BSkyB commissions first 3D production
'Flying Monsters 3D' to be presented by David AttenboroughLONDON -- BSkyB is going prehistoric in preparation for the launch its first 3D channel later this year, announcing Tuesday a groundbreaking 3D film to be produced by Atlantic Productions and written and presented by iconic natural history veteran presenter David Attenborough.
Sky will premiere "Flying Monsters 3D" on its own premium Sky 3D channel later this year and will seek theatrical and IMAX release around the world for the movie.
The film will bring alive the world of the pterosaurs -- flying vertebrates with a wingspan of up to 45 feet that lived 200 million years ago -- using cutting-edge 3D TV technology to bring the prehistoric world alive.
Commissioned for Sky 3D by Celia Taylor, Sky's head of factual and features, "Monsters" will be exec produced by Anthony Geffen, CEO of Atlantic Productions.
BSkyB is launching Europe's first 3D TV channel later this month in pubs and clubs where its soccer is viewed, and later this year to Sky's 2 million HD customers, who will be able to view 3D through their existing TV set.
"This project demonstrates Sky's ambitious vision for marrying high quality content with world-leading innovation," said Brian Lenz, director of TV product development for BSkyB. "3D is set to be one of the most exciting developments in TV for years, and outstanding content such as 'Flying Monsters 3D' will truly bring the experience to life."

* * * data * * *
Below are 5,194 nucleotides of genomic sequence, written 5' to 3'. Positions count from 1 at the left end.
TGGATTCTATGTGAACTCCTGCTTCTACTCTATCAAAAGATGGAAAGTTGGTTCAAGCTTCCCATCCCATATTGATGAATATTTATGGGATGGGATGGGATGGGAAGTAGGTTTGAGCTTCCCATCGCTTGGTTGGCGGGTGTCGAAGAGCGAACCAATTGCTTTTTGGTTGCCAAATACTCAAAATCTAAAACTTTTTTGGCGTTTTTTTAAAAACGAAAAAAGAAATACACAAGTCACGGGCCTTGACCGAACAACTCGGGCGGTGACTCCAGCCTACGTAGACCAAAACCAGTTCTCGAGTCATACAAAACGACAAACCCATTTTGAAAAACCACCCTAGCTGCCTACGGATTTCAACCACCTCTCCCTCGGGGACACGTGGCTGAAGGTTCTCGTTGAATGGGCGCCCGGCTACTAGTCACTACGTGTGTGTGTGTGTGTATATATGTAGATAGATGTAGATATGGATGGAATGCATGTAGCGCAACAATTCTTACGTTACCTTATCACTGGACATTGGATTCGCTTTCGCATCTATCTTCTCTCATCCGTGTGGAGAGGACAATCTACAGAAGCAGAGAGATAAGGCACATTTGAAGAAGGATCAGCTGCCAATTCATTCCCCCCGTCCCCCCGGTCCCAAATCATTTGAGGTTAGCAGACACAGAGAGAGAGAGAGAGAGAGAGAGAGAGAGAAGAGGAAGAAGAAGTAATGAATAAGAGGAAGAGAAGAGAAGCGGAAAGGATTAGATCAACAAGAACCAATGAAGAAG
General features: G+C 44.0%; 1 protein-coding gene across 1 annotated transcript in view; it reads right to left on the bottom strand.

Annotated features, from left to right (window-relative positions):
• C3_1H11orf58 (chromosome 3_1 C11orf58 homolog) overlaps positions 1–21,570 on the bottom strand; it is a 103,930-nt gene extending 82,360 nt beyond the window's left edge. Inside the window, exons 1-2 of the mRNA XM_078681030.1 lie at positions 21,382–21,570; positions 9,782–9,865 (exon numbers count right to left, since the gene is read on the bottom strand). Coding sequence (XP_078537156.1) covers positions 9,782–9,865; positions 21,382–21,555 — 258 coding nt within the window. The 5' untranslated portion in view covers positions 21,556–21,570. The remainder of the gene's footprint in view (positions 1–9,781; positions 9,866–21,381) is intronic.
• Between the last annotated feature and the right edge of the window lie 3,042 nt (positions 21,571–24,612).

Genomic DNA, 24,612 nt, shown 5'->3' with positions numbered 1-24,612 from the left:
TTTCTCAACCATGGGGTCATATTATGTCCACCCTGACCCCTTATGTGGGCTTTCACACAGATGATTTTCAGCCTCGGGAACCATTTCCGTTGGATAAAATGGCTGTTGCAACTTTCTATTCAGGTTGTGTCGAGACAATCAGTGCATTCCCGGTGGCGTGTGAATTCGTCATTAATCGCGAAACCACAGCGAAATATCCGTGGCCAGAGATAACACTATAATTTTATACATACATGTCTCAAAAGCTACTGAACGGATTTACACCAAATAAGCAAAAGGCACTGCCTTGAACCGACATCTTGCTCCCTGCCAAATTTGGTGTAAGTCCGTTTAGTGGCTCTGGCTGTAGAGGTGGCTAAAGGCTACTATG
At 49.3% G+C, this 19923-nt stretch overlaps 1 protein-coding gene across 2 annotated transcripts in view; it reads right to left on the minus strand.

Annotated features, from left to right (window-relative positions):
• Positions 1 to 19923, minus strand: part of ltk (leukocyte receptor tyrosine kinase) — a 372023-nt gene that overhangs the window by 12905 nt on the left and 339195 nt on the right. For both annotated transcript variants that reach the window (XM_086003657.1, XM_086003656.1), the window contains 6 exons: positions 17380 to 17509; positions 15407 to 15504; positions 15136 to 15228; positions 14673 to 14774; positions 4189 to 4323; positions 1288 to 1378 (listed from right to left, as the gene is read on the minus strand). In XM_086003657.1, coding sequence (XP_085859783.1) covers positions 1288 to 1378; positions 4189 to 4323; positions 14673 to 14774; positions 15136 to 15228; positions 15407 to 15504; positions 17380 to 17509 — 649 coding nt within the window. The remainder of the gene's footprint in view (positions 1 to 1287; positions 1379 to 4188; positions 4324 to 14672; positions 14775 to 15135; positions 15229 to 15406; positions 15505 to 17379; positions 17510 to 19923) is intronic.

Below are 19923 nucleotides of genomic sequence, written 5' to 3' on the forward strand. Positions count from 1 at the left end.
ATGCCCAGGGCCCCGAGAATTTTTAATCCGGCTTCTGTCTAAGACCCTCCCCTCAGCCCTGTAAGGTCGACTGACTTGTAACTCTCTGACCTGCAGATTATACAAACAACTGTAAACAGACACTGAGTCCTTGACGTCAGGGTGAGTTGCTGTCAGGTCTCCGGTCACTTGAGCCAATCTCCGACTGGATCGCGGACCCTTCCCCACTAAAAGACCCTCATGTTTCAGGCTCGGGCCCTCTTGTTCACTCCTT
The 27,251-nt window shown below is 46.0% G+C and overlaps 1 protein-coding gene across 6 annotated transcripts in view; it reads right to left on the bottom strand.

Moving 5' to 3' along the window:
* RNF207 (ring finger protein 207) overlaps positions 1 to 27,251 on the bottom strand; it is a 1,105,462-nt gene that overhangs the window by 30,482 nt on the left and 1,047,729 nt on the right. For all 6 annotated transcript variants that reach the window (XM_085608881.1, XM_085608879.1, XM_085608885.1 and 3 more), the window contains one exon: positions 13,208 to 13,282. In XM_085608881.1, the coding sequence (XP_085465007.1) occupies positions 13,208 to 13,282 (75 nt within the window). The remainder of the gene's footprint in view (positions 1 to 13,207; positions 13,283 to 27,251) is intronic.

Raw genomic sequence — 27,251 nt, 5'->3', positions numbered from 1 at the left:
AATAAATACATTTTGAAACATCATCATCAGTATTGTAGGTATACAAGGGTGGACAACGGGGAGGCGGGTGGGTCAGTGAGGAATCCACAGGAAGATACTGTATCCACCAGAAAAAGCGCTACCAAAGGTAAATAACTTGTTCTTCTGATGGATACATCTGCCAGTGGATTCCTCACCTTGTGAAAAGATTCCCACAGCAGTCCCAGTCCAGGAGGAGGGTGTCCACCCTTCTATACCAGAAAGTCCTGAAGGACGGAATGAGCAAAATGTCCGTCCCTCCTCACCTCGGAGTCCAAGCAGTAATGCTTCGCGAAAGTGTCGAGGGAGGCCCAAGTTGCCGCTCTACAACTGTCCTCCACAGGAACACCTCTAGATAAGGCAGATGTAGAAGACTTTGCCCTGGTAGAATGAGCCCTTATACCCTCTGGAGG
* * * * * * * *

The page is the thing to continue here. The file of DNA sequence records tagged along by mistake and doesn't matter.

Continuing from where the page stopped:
For Attenborough, the U.K.'s best-known natural history presenter who has worked with the BBC for much of the past five decades, the project will be the first time the host of such shows as "Life on Earth" and "The Life of Mammals" has worked with Sky.
"Having learnt my television skills in the days of black and white, and been involved with the introduction of color, I'm thrilled to be part of one of the first 3D television projects," the naturalist said.
"3D is a wonderful way of seeing the world as the pterosaurs did, and it's to Sky's credit that they've taken on the challenge to be the first to broadcast in 3D."